Archive | April, 2012


11 Apr

Type the word Careers into the Books section of Amazon and you will be presented with a startling 102,866 results. Which are the best ones to read?

Sometimes I meet people from different occupations and at varying stages in life, who are considering a career change or an entirely new vocational direction, or simply want to reflect on their choice of career so far. Is this career still right for me? If circumstances dictate that I must stay in this job for the time being, what can I do to make it a more rewarding experience for everyone? I need to build a new career. What can I do? I hate my job but I need the income! How can I reconcile the two?

There are plenty of excellent blogs and websites, and good careers advisors and coaches about. But if you are finding it difficult to make time to meet with a careers advisor, books remain excellent value in terms of quality careers advice and exploration and can give valuable insight into what makes you tick in terms of career and job satisfaction.

So if you don’t have time to browse through the 102866 publications on Amazon or elsewhere, here are some well regarded books currently available and worth seeking out:

1    What Color is My Parachute? 2012 by Richard N Bolles

Now in its 40th year and as the title indicates, updated annually, Parachute is an international best-seller published in over twenty different languages. This practical manual tackles everything from cv’s, to networking, to starting your own business. It helps you to identify your skills and find your mission in life. There is even a very helpful guide on finding and chosing a good career advisor. Tailored versions of the book for teenagers and those approaching retirement are also available.

2    The Pathfinder: How to Choose or Change Your Career for a Lifetime of Satisfaction and Success: Nick Lore

‘Go for Vitality – not Comfort,‘ is the advice of this long-time career coach, who is highly regarded by everyone from senior executives, at the very pinnacle of success to midlife career changers, to students preparing to embark on their first career journey.

3    One Person / Multiple Careers: The Original Guide to The Slash Career: by Marci Alboher

It’s becoming more and more common for people to build a livelihood from an array of occupations, allowing them to tap into a range of skills, competencies and genuine passions. Sticking a single career label on any one individual is never advisable and Alboher’s book and blog is full of insight and advice for what she terms slash careers – those with slashes in their job descriptions – doctor / musician / lecturer – TV producer / farmer / columnist. One Person/Multiple Careers is a good read if you are a career slasher or think you may become one by choice or necessity.

4    Do What You Are: Discover the Perfect Career for You Through the Secrets of Personality Type: Paul D Tieger & Barbara Barron-Tieger

Also aimed at the midlife job seeker and built around the Myers-Briggs personality Indicator (MBTI). Full of tips on identifying what type of person you are, how you make decisions and interact with the world. There are guidelines on how to play to your strengths and how to manage your weaknesses in the job application process.

5    Brazen Careerist: The New Rules for Success: Penelope Trunk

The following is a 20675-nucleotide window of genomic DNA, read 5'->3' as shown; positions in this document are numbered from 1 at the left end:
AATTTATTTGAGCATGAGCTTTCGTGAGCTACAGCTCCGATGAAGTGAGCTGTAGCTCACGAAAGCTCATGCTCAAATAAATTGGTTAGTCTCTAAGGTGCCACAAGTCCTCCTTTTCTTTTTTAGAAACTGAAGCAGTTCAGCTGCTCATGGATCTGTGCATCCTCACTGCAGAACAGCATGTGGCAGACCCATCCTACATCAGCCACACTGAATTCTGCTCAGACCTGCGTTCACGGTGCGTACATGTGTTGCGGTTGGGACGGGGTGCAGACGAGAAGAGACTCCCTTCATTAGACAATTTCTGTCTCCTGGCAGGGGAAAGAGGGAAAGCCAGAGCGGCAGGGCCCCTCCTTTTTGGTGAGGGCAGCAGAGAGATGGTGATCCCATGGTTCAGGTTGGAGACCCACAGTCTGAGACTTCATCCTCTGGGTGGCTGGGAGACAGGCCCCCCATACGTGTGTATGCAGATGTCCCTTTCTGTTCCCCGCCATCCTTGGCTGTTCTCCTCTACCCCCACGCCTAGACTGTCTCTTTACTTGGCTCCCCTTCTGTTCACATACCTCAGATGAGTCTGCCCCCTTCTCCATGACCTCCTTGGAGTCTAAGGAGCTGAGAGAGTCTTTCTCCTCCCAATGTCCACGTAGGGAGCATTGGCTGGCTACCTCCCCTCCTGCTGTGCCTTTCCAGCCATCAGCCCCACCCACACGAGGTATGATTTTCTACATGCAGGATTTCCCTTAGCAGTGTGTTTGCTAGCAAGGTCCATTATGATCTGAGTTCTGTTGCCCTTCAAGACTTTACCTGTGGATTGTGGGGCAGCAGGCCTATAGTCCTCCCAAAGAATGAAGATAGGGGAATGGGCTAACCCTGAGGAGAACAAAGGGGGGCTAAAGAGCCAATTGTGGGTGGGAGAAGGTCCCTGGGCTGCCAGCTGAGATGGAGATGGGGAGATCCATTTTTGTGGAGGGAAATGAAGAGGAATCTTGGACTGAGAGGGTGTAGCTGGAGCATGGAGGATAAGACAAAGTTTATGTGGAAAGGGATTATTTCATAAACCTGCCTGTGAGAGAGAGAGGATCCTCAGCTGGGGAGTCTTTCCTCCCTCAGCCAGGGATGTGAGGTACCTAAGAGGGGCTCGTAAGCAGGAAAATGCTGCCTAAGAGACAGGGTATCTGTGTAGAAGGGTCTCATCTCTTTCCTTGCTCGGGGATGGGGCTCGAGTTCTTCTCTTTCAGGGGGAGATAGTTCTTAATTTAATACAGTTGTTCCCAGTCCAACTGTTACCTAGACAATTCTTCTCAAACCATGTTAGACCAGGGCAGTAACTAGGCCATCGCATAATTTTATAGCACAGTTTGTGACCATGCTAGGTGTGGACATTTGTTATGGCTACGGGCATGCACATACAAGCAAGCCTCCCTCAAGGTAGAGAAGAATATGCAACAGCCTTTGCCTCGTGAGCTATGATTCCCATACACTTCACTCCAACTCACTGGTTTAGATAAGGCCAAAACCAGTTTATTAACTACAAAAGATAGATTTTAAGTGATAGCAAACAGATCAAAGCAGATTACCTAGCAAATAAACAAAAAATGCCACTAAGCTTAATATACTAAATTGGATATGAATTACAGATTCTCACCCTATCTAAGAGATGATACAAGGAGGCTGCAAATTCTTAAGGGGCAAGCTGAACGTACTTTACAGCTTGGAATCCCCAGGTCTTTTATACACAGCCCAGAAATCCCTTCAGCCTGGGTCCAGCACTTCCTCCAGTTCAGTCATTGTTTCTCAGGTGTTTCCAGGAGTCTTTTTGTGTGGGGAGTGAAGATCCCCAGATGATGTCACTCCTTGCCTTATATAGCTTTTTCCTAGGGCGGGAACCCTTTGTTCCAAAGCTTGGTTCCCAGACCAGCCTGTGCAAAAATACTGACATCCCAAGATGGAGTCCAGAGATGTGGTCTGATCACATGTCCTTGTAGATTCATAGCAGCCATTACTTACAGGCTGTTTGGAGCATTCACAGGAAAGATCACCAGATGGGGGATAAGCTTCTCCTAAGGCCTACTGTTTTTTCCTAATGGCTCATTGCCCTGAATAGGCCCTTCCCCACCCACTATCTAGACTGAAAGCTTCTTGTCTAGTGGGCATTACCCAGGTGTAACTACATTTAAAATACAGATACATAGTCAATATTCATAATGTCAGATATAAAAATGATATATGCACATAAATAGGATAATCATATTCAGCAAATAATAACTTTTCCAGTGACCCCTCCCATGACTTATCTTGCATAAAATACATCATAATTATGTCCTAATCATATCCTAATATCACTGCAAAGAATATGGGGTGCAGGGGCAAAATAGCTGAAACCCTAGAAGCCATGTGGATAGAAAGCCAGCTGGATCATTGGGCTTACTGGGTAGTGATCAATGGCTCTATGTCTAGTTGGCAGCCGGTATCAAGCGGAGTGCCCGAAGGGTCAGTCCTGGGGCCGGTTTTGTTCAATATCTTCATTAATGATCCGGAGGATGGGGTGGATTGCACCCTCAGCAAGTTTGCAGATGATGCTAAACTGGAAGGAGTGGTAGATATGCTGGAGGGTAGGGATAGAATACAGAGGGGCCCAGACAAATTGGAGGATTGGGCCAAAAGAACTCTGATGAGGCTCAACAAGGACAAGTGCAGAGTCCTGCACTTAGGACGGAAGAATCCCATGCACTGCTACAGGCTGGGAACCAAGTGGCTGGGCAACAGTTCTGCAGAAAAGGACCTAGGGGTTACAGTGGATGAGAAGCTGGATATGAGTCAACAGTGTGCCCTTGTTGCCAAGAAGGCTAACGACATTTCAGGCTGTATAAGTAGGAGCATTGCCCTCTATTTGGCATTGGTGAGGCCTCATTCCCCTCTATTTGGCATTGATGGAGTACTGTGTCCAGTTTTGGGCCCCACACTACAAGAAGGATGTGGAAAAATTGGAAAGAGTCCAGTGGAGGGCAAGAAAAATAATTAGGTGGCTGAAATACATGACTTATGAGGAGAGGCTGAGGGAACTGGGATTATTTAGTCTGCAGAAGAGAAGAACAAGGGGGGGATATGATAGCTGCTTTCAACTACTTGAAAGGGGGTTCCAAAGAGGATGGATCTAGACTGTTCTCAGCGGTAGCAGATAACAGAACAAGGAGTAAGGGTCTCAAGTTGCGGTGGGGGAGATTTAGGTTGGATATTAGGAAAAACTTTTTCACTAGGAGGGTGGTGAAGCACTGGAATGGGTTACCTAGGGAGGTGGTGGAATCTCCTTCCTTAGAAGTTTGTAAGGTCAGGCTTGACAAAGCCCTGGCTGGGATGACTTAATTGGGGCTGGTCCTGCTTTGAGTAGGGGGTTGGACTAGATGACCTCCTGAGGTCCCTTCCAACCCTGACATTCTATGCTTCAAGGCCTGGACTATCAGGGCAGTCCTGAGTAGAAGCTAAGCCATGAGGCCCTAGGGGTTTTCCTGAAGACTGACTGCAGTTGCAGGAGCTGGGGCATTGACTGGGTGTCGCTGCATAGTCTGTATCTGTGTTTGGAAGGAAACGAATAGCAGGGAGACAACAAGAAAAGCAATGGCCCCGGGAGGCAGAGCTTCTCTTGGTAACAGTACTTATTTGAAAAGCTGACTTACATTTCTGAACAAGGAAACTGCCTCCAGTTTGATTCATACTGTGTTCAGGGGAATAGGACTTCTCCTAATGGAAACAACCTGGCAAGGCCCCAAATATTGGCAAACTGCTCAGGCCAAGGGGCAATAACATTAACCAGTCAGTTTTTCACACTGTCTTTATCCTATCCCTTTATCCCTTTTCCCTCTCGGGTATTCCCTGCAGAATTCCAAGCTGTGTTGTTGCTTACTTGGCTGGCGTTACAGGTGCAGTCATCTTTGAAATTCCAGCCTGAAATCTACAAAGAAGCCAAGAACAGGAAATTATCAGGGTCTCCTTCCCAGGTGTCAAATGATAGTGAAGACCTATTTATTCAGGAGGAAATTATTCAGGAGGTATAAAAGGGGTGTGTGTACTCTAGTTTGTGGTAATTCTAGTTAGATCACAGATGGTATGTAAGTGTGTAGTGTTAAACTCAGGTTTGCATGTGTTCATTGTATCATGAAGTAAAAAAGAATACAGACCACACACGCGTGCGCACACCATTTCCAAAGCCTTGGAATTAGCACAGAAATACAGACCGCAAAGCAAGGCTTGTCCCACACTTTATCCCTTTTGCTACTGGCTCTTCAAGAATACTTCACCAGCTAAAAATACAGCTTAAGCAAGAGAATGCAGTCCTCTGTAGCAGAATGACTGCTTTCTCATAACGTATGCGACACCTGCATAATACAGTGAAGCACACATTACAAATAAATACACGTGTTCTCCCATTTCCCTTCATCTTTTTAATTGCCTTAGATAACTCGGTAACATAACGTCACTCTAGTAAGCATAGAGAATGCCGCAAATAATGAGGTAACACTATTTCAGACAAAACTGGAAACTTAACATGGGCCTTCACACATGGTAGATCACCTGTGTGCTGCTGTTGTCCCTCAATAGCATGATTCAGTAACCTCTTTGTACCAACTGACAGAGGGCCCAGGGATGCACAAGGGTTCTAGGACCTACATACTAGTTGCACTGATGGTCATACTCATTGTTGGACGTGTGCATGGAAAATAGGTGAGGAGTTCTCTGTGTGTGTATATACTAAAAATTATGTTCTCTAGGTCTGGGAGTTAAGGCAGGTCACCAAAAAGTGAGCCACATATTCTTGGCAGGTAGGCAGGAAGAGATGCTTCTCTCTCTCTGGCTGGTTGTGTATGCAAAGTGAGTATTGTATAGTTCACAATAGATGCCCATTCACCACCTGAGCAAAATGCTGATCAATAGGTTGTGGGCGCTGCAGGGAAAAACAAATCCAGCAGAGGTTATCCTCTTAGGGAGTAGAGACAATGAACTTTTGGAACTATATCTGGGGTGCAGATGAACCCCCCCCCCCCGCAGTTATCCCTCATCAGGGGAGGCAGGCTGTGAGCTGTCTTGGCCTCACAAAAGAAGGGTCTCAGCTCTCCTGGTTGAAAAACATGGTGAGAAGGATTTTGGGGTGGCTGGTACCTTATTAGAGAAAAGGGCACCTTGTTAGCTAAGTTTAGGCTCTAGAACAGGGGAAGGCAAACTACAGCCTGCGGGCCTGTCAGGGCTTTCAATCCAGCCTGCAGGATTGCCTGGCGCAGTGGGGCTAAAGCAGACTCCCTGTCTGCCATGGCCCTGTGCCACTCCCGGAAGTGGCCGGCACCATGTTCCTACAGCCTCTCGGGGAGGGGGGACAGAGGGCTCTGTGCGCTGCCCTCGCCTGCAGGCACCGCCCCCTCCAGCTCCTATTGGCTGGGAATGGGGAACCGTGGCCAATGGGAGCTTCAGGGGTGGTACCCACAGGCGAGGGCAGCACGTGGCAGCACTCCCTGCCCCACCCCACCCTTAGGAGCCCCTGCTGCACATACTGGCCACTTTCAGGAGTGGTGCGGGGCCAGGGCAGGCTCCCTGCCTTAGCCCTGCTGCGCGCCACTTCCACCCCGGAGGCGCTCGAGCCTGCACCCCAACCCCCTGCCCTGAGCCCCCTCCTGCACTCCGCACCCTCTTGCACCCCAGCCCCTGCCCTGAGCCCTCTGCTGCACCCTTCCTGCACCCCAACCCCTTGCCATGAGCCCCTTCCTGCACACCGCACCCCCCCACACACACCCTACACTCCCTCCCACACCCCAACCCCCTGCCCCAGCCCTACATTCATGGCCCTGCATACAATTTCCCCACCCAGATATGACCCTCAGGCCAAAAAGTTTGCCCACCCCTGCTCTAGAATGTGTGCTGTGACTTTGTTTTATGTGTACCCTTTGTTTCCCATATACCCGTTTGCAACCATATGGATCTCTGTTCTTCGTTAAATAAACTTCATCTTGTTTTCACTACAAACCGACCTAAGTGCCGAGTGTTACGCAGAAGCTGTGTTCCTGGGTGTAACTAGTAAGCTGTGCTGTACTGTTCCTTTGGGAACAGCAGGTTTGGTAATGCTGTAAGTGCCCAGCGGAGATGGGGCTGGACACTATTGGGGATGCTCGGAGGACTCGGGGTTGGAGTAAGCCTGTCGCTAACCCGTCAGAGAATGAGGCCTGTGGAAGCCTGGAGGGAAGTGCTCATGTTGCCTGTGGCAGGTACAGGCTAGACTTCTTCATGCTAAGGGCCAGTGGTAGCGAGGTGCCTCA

Penelope Trunk is a breath of fresh air in the Careers world. Her blog is full of thought-provoking and surprising advice such as: Don’t go to Grad School &Don’t do what you Love. Not everyone agrees with Penelope – but she’s worth reading. Her advice is often sound and will definitely make you think.

6    The Big Shift: Navigating the New Stage Beyond Mid-Life: Marc Freedman

If you have reached middle age and maybe even passed it but you are not yet old or ready to take up permanent residence in the armchair, Freedman’s book with inspire and re-energise you. He identifies this stage of life as a potential ‘sweet spot,’ where wisdom, ability and impetus combine to make the beyond mid-life stage potentially one of the great opportunity moments in our lifespans.

7    Flourishing: Maureen Gaffney

Not specifically for Career Changers but a useful book for those facing adversity in their careers and working lives or elsewhere. Gaffney, a clinical psychologist, gives the psychologist’s perspective on why it is important to do what really makes you happy, to take on what she calls life projects. She writes well on the joy of losing your self in doing the things you enjoy, activities that offer some challenge and that require skill. Whether you are seeking to build a career, to change career or to manage a life change, Gaffney’s book is full of wisdom and useful reflection.

8   Me 2.0 Revised and Updated: 4 Steps to Building Your Future: Dan Schawbel

Schawbel is a renowned expert on Personal Branding through the internet and Social Media. He gives excellent tips on how to build your career by discovering, creating, communicating and maintaining your own brand. The book also contains good practical advice for job seekers and potential entrepreneurs.

Never Eat Alone: And Other Secrets to Success, One Relationship at a Time: Keith Ferrazzi & Tahi Raz

Takes the slimy connotations out of Networking and shows how good Networking is about real connecting, being generous, respectful and genuine, about helping other people and not keeping tabs on the score. As the title suggests – eating alone is a waste of a networking opportunity – unless you’re a writer or an artist – or a lighthouse keeper – in which case it’s often a necessity.